Australia’s GRAACE is a gifted, unique musical artist whose recent single ‘21st Century Love’ expands upon the personal songwriting style her fans have grown to love.
Hailing from Sydney, GRAACE burst onto the local music scene in October 2017, having gained attention from co-writing and singing on the track ‘Numb’ by musician Hayden James. Following the success of this infectious single, GRAACE began to delve deeper into the musical process by heading out on tour with Flight Facilities. Traveling across the world provided GRAACE with a deeper understanding of herself and her music, and she sat down to create songs for her 2018 EP ‘SOS’ once she returned home to Australia. The EP featured smash hits including, ‘Kissing Boys’ and ‘Last Night’, two tracks that helped GRAACE earn over 68 million streams on Spotify.
Leading up the release of her new EP in 2019, GRAACE has released two melancholic pop singles titled ‘Have Fun at Your Party’ and ‘21st Century Love’. The lyrics in both songs are raw and honest, and they provide listeners with an inside look into GRAACE’s life as a songwriter and as an individual. Connecting with her fan base is important to GRAACE, and the sense of transparency that comes along with this connection is a welcomed dose of reality for a young woman who wants to use her music to help others.
1883 had a chance to chat with GRAACE about her songwriting style and inspiration, her upcoming EP, and her love of Julia Michaels.
You’ve co-written songs with other artists, like Hayden James, in the past. Is collaborative songwriting something you want to continue to pursue?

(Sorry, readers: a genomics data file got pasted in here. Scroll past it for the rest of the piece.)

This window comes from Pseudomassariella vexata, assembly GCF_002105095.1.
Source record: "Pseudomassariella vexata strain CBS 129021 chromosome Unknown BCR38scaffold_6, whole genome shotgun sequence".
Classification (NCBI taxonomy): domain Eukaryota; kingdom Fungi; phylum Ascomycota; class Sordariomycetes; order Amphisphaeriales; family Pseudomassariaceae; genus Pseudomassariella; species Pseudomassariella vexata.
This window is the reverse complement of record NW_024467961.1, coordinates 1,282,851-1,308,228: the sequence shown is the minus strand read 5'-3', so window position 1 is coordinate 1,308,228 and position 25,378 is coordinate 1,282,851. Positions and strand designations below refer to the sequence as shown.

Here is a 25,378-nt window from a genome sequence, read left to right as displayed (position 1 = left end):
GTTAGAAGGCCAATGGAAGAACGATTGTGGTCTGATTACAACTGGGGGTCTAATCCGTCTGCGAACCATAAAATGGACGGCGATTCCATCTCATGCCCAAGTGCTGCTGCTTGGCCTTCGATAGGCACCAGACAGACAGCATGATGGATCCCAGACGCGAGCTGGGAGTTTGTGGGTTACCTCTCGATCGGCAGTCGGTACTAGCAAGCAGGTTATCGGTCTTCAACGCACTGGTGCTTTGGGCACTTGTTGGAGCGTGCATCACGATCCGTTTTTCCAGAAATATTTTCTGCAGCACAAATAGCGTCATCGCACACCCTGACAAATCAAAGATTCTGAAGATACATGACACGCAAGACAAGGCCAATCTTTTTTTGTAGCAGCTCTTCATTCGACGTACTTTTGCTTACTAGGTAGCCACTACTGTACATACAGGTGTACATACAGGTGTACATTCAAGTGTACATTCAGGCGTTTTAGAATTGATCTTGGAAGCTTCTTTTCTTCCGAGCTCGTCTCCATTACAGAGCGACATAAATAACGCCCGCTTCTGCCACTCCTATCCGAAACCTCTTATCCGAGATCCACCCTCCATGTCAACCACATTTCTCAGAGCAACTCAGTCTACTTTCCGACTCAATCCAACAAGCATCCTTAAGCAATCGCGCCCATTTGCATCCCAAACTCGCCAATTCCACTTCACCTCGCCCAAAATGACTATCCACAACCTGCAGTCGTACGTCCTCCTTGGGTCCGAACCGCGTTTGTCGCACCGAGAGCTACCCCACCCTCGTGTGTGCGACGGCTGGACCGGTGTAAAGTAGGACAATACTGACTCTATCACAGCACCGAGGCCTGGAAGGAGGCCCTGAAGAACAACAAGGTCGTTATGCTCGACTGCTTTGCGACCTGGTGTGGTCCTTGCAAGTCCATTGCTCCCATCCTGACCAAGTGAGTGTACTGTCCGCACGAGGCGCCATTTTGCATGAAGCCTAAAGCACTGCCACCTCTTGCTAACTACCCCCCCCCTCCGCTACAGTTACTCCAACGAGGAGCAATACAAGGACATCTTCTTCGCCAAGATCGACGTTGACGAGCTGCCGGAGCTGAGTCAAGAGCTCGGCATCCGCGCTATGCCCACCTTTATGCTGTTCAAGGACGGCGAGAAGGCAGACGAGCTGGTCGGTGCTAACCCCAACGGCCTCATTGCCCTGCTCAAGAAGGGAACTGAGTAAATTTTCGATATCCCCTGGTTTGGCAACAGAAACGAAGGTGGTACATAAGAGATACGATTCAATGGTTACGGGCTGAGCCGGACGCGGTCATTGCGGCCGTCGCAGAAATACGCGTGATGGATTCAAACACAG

I’m open to all writing experiences as long as I’m personally involved in it. Some days I feel like writing alone in my room and some days I feel like hanging out with friends and writing a song. Music all depends on your mood and how you feel on the day, I can never limit myself.
Is standalone songwriting for other artists something you’re interested in doing long-term, separate from your own musical endeavors?
Yes of course! Songwriting is probably my favorite process of the whole song from start to finish, so to be able to contribute that to somebody else’s work and write something they feel emotionally attached to enough to sing is really fulfilling.
You’re incredibly vulnerable in your music, often drawing from personal experiences for your lyrics. Was there ever any hesitation in being transparent with your fan base?
Yes, like there is in day to day life it’s normal to worry about people judging you, but at the end of the day you can’t live your life listening to people’s opinions on you and taking them to heart if you know you’re being honest. If you’re happy with the message you’re portraying every day and you treat the people around you with love, then the negative comments don’t matter. It’s worth being honest if I can help even just one person, that’s what music is for.
Your music features a unique blend of genres—how did you choose your current style? Describe the process for us—did you always have this sound in mind or was it a gradual progression?
I hate to limit myself to one genre of music. You’re not happy every day and you’re not sad every day, and sometimes I want to rock out to some rock music, most of the time R&B and sometimes I want to dance to pop. I think I always knew what I wanted to do as an artist because change and growth has always been something I’ve accepted in life.